Internet freedom takes another blow in Putin’s Russia 

Earlier this month, Mail.Ru Group, owned by pro-Kremlin oligarch and billionaire Alisher Usmanov, purchased Russian social media website Vkontakte (VK), widely referred to as the “Russian Facebook.” VK is the most popular social network in Russia and the second-most visited website on RuNet (the Russian Internet). It has over 270 million accounts and 50 million unique daily visitors – Facebook, in contrast, attracts a much smaller Russian audience, with just 7.8 million unique daily visitors. The $1.5 billion acquisition by Usmanov’s Internet company is another sign of the dwindling level of Internet freedom in Russia. Usmanov, named Russia’s richest man this year by Russian Forbes, is worth $18.6 billion and already owns and operates the two other largest social media sites in Russia, Odnoklassinki and Moi Mir. A close ally to the Kremlin and good friend of President Vladimir Putin, Usmanov has a history of censorship; in 2011, he fired two senior editors at his publication Kommersant after they published a cartoon critical of Putin following highly contested parliamentary elections.

FCC finally discards the Sports Blackout Rule

Today the FCC voted 5-0 to do away with a Sports Blackout Rule that it is had on its books for forty years. Good for them. Is it good news for sports fans? Well, it’s not bad news. Ostensibly the FCC rule was enacted to support a statutory antitrust exception (that is still on the books) that allows four leagues (NFL, MLB, NBA, and NHL) to negotiate broadcast contracts as a league.

Simply stated,...

GovernmentSurveillance by Rena Schild / Shutterstock

Is outcry over government surveillance all bark and no bite?

In the wake of the WikiLeaks (Julian Assange) and PRISM (Edward Snowden) revelations, much has been said and written about the extent to which state-sanctioned surveillance of citizens’ data communications – not to mention the communications of non-citizens – is occurring. With all of this clamor it might seem reasonable to expect voters to express their indignation at the polling places. However, this month’s general elections in New Zealand may suggest that the public is not prepared to make government surveillance a top priority. To be clear, some of the public’s commentary on the implications of government surveillance is thoughtful and reasoned, such as the contributions of TechPolicyDaily contributor Claude Barfield. But much is a cacophony, using the latest ‘scandals’ to score points in perennial political battles. Amongst the political sound and fury generated on the issue are warnings that such activities threaten to undermine democracy itself. A recent example is the call by 500 leading authors – including five Nobel Prize winners – for an international charter to curb the activities of national spy agencies.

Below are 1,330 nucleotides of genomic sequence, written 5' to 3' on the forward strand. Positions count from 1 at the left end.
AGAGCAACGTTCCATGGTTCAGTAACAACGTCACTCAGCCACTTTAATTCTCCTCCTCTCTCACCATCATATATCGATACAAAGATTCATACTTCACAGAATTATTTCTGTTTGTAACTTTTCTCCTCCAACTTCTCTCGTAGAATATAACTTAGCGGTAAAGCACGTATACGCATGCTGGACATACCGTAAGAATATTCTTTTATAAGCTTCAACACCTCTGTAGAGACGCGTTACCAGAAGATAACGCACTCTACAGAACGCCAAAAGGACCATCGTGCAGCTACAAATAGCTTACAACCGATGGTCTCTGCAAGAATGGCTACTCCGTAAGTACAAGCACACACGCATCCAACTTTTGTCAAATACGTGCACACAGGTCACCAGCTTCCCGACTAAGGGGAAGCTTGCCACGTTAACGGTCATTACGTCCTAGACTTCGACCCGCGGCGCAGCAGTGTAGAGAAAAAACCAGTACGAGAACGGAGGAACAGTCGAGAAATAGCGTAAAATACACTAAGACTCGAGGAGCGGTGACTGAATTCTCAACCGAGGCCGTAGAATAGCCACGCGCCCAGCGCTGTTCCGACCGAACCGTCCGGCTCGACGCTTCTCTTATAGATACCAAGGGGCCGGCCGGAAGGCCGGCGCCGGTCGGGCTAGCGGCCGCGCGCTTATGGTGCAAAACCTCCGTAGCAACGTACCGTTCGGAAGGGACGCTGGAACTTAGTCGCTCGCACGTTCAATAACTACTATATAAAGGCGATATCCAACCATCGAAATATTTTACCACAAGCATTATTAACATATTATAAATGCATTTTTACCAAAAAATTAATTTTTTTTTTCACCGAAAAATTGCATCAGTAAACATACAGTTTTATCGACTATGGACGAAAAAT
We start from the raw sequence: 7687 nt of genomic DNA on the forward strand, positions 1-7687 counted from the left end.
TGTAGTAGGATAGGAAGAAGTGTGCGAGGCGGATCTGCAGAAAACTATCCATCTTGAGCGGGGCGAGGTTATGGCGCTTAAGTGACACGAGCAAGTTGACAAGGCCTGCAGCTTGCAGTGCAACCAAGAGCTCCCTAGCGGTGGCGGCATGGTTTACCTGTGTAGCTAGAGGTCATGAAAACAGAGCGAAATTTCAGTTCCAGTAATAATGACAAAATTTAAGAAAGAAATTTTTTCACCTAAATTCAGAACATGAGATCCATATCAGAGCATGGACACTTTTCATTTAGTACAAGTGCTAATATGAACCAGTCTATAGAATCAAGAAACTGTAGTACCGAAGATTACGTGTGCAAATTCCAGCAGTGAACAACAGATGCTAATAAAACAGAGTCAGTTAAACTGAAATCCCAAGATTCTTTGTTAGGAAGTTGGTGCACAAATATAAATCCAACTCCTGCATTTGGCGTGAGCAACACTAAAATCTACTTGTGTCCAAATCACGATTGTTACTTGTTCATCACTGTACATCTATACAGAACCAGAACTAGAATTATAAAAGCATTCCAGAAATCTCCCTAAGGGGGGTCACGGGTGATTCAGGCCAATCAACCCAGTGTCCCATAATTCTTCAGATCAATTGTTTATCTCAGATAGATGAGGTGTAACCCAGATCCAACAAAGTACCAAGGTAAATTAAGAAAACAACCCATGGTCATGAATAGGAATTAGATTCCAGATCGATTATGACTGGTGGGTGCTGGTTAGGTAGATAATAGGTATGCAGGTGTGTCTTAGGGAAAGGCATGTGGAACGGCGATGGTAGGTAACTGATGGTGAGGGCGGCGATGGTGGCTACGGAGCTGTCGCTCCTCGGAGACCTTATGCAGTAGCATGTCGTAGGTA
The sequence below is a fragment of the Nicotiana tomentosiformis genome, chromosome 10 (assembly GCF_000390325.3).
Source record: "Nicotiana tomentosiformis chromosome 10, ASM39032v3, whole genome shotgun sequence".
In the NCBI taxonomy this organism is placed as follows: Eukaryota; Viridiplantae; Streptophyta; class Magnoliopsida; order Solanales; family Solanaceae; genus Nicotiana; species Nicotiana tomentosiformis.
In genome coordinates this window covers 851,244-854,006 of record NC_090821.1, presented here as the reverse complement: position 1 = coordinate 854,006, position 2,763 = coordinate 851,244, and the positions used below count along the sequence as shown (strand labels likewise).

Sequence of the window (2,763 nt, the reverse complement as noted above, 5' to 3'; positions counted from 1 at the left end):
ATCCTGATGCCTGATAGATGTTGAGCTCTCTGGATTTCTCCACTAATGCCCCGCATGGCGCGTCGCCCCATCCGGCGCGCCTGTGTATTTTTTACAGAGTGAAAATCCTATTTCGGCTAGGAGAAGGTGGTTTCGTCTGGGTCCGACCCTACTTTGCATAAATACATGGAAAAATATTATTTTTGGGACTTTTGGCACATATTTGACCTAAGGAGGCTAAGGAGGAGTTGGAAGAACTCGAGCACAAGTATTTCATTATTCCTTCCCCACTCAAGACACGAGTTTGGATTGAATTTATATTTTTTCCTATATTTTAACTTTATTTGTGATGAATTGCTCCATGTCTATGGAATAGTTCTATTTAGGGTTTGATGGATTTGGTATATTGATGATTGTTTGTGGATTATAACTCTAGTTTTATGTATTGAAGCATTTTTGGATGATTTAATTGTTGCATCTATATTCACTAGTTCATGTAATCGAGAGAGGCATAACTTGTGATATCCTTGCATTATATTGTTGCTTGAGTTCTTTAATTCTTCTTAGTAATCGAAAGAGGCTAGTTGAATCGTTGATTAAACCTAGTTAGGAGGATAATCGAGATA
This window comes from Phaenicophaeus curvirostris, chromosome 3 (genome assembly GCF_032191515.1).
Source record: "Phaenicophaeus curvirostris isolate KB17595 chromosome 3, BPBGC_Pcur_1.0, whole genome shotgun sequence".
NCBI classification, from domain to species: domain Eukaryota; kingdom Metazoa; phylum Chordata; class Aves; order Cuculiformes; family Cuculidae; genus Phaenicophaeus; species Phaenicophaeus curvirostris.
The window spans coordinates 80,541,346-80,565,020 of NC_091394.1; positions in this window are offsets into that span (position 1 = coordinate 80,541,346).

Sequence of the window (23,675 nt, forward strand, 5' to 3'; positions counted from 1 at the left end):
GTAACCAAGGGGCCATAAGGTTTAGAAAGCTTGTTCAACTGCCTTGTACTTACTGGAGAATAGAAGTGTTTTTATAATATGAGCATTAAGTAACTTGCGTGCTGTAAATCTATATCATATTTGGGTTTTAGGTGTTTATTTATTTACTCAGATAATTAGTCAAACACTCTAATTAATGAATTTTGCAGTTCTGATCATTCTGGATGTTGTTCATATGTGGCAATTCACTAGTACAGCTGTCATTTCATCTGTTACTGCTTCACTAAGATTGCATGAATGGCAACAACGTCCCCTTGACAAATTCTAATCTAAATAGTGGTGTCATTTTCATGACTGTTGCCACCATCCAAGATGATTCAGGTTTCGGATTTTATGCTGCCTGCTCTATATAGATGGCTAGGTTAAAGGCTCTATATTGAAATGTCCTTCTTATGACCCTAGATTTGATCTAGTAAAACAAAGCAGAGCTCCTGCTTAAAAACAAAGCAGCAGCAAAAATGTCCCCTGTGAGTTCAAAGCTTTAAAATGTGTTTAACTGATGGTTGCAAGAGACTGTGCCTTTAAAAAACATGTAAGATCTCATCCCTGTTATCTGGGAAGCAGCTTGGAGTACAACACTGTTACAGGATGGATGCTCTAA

SharingEconomy by Shutterstock

The sharing economy under pressure: Uber, Lyft and Airbnb’s regulatory roadblocks continue

Twenty years ago, government officials were trying to figure out how to get the solo driver commuting in their gas-guzzling car to share a ride, thereby saving some space on the road and helping the environment.  In 2014, people in urban areas are clamoring to ride-share through technology applications that better utilize invested capital in individuals’ cars, reduce the number of vehicles on the road, use less parking spaces, and have the added benefit of...